The fact of the matter is this government has actually been following the previous regime. It was Rajeev Gandhi that let monster Monsanto enter the Indian Market at behest of his World Bank masters. It was also UPA that pumped the idea of urbanization down the throat of rural youths. What Modi did soon as he came to power was fracture the budget around Monsanto’s Royalties, and forces it to reconsider its marriage with Indian farmers- thus hailed as knight in a Bhagva armour. He also introduced Pradhanmantri Krishi Beema Yojana, Jan Dhan Yojana so on and so forth. Despite the tall promises, Modi has shamelessly shortchanged the Indian farmers- first by forcing them to open bank accounts, then by conning them intro purchasing seeds and fertilizers in retail price and lastly by obstinately refusing to implement the Swaminathan Commission Report. And if this was not enough, he hit the final nails in the coffin by demonetization and GST. In two years, the farmers who once sold onions for Rs 120/ kg- are now forced to sell them for Rs 10/kg. After the distress sales

The decision of the Union government to shift its responsibility to states for doubling of farmers’ income displays the betrayal of the distressed farm community and farming at the highest level in the country. During the Budget session of the Parliament on February 28, 2015, it was announced that farmers’ income in the country will be doubled by 2022. This was taken seriously by the farmers, academicians and policymakers. Several seminars and discussions were organized by academic institutions and the National Bank for Agriculture and Rural Development (NABARD) during 2016-17. NITI Aayog also took this matter seriously.
This had followed the Swaminathan Commission’s Final Report (2006) which talked of raising the income of the farmers. The Swaminathan Commission had stated that “success in agricultural progress should be measured by the growth of farmers’ income and not just by production figures.”
It is well known that the share of agriculture in the GDP of the country has fallen from close to 30 per cent in 1990-91 to 14 per cent in the recent years (2014-15). This is the reason that income security of the farmers is being focused by many scholars in view of continued phenomenon of farmers’ suicides in the last two decades. It is accepted by the Government of India through National Crime Record Bureau (NCRB) data that more than 3 lakh farmers have committed suicide in the country since 1997 when these figures began to be collected in the country. It was also brought out in the National Sample Survey (NSS) 66th round that more than 40 per cent of farmers had expressed their desire to leave agriculture as it was a non-viable occupation. It was also found that the majority of the cultivators in the country comprised small and marginal farmers. They constituted more than 4/5th of the total holdings that have become unviable. Their income was falling short of annual expenditure and it was pushing them to mounting debt traps and suicides.

As popular columnists would repeatedly say, the Union Government has neither the will nor the capacity to act to affectively change the ground situation; it has thought to pass on this responsibility to the state governments. The state governments are crippled in terms of their capacity to provide loan waiver, make adequate resources for price and institutional support to the farmers and invest adequately in improving area under irrigation by increasing water efficiency.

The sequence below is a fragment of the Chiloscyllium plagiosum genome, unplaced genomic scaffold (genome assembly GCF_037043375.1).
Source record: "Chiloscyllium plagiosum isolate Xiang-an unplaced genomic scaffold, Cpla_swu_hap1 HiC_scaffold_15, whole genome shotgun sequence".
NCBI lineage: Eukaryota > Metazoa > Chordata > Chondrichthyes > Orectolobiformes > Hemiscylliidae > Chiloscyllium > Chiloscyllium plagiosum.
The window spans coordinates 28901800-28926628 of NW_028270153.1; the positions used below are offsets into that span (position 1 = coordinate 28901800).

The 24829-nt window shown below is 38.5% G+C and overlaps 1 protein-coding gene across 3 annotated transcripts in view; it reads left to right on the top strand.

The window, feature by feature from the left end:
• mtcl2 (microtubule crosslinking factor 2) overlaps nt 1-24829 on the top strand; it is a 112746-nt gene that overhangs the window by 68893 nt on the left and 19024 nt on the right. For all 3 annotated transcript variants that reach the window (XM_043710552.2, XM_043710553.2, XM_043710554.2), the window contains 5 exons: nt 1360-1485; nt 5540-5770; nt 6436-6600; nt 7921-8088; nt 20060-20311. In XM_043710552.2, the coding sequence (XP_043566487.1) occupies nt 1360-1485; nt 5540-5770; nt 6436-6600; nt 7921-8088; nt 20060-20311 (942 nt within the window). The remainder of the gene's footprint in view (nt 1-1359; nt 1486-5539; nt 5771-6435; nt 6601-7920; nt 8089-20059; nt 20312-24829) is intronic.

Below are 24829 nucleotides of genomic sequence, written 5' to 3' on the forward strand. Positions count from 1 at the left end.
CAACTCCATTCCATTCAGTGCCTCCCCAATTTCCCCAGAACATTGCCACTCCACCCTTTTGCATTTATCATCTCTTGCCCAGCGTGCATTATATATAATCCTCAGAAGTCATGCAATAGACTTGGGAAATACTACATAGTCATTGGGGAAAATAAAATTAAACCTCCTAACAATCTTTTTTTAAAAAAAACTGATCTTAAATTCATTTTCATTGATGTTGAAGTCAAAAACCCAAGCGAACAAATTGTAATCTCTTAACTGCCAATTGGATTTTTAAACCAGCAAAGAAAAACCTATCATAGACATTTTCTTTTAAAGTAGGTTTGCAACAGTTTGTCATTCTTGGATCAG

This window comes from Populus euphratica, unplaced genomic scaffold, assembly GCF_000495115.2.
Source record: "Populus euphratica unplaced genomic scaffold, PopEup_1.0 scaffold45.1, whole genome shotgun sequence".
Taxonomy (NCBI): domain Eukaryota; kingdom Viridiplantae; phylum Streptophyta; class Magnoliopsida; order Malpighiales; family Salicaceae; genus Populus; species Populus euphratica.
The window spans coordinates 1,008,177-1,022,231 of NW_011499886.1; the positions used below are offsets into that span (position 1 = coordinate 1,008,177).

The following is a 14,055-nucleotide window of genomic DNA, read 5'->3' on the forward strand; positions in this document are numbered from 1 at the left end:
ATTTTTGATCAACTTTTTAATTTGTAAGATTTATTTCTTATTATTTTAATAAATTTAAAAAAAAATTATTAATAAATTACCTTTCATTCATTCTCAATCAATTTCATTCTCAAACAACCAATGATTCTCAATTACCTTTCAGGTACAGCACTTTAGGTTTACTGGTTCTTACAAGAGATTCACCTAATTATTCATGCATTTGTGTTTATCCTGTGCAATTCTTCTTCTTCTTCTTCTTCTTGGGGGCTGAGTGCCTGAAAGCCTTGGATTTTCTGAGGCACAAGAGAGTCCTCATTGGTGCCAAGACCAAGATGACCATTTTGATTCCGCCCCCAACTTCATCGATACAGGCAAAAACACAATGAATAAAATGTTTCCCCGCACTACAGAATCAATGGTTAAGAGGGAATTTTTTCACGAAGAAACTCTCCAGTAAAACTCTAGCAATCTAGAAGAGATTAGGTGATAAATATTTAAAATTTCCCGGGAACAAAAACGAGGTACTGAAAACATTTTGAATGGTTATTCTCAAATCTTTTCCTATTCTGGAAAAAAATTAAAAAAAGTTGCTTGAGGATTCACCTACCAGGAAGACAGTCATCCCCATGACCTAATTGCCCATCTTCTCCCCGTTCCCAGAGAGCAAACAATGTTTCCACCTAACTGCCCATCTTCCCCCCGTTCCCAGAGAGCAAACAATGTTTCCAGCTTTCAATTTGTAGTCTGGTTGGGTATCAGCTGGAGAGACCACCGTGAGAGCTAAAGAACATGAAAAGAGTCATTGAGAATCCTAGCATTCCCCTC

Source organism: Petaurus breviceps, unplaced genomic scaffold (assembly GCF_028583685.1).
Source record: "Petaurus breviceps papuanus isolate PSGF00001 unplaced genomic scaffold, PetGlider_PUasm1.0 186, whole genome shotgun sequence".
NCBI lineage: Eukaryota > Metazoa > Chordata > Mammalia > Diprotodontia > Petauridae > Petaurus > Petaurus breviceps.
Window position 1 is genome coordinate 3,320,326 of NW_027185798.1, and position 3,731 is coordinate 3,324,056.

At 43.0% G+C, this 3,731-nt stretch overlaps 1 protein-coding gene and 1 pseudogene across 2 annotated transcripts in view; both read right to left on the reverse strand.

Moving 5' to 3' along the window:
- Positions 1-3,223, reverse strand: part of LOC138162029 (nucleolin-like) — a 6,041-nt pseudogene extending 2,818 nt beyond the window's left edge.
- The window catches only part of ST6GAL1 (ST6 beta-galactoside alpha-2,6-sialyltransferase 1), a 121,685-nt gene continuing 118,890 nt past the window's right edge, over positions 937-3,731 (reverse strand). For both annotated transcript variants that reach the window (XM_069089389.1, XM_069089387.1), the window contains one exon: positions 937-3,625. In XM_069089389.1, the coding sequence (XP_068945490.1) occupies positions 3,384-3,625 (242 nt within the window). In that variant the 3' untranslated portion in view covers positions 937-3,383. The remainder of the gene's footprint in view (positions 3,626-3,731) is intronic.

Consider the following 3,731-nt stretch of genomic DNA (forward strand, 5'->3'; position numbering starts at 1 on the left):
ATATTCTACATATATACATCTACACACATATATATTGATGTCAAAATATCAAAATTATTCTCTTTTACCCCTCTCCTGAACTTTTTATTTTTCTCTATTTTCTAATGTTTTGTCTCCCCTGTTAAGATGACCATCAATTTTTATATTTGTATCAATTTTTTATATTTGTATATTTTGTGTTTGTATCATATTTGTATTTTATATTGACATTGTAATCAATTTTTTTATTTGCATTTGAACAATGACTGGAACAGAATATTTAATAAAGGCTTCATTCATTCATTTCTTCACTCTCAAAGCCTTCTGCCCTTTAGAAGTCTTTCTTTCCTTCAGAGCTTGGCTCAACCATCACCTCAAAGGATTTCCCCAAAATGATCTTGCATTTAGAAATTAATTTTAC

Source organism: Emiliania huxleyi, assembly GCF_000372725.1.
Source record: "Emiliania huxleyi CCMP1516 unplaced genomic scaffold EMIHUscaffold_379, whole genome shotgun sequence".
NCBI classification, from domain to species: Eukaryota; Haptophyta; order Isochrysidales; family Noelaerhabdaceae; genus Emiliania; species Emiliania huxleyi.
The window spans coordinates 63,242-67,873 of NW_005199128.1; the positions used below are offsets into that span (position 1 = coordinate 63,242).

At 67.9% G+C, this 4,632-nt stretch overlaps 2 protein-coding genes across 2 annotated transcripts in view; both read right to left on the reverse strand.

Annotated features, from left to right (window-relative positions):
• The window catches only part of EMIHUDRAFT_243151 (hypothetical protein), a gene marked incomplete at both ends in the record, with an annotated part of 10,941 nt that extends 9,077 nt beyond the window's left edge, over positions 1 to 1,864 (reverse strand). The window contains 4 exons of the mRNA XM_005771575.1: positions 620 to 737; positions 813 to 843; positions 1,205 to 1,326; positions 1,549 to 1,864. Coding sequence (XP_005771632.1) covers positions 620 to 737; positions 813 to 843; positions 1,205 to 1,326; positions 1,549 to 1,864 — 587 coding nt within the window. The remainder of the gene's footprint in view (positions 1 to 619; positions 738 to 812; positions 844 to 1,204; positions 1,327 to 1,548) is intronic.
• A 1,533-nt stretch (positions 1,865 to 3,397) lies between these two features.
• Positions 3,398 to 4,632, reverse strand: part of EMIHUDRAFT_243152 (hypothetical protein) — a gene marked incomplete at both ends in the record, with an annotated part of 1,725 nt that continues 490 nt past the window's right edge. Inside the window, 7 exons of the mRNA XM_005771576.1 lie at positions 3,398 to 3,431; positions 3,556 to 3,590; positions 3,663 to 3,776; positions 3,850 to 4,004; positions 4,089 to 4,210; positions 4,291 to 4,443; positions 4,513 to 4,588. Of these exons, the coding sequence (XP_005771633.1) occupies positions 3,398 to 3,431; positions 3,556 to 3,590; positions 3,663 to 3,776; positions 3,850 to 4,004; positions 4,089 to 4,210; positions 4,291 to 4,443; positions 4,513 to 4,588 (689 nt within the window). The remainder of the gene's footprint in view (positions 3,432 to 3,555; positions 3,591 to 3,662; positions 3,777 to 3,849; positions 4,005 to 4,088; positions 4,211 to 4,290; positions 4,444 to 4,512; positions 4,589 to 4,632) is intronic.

While, it is a common knowledge that NITI Aayog is serious about doubling farmers’ income. Member (Agriculture) of the NITI Aayog made this issue a subject of his presidential address to the annual conference of the “Indian Society of Agricultural Economics, on November 21, 2016 held at Assam Agricultural University, Jorhat (Assam). He announced that doubling of farmers’ real income was feasible to the extent of 75 per cent by 2022-23. This was possible by raising agricultural productivity (16.7 per cent), livestock value addition (10.8 per cent), crop intensity (3.4 per cent), crop diversification (5 per cent), better price realization (9.1 per cent) and shift to non-farm allied agricultural occupations (13.4 per cent). This could raise the farmers’ income by 66%. Schemes like Pradhan Mantri Krishi Sinchai Yojana, Soil Health Card, Pranparagat Krishi Vikas Yojana and Pradhan Mantri Fasal Bima Yojana; are actually doable.

So, why farmers keep committing suicides? Or why millions of Daliths, Muslims, and Adivasi youths remain unemployed, vulnerable, and privy to violence, hunger, slavery, destitution and lynchings? A chance meeting with an Agronomy expert, who sits in a plum post at my city’s Agricultural University, when asked, why government benefits do not reach the last person in the queue, he said, “Govenrment should stop appeasing the poor. They are lazy and stupid. They have no yearning to grow. They are happy with rice and salt they receive in subsidized rates. They eat, sleep and watch TV. Once these benefits are taken away, the poor will start working hard and contribute to nation’s progress. Government sops have never been about poor people. It’s about Elections. What’s there to discuss about it?”  He forgets to mention, just how 2.18 Lakh Crore Rupees remain unspent, annually from the NCSP, TSP funds- that could change the scenario around “poor” dramatically.  Anyways, this is a popular jargon.

What’s unpopular is the how the Rich, the middle class, the 11%, the Brahmins, Kshatriyas and Vaishyas-the ones living with material wealth and comfort- have done nothing to possess them. They do so through inheritance. The casteist wealth gap is one of the largest in India nowadays. The opportunities for wealth building has been systematically been denied to generations of Scheduled Castes, Daliths, Adivasis and Muslims in India. So, attending schools, colleges, Mid Day Meals nor subsidized rice or working full time jobs can ever bridge this wealth gap. Multiple researches have proved this.

So, things like beef ban, the lynchings and riots tend to harm a migrant worker from Wes Bengal like Afzarul or Mohammad Ikhlakh, a Manusmriti puts a noose around the neck of Rohith Vemula, but it never creates a ripple into the lives of Salman Khan, Anurag Kashyap, Fawad Khan or Anupam Kher and others who belong to the 1% owning the wealth of nation. One needs to diagnose the malaise and then proceed for treatment.

The Author is an independent journalist, writer and Intersectional Feminist. I have worked with development sector for some time, and have contributed articles as an Assistant News Editor for The Hitavada News Editor, a Regional English Daily for 10 years. After working with media for more than a decade I have come to understand, stories ought to be told from the voice of the deliberately silenced echos, and those that are preferably unheard. For Dalits, Bahujan, Adivasis and Women, this world is a battlefield, their stories- are what we need.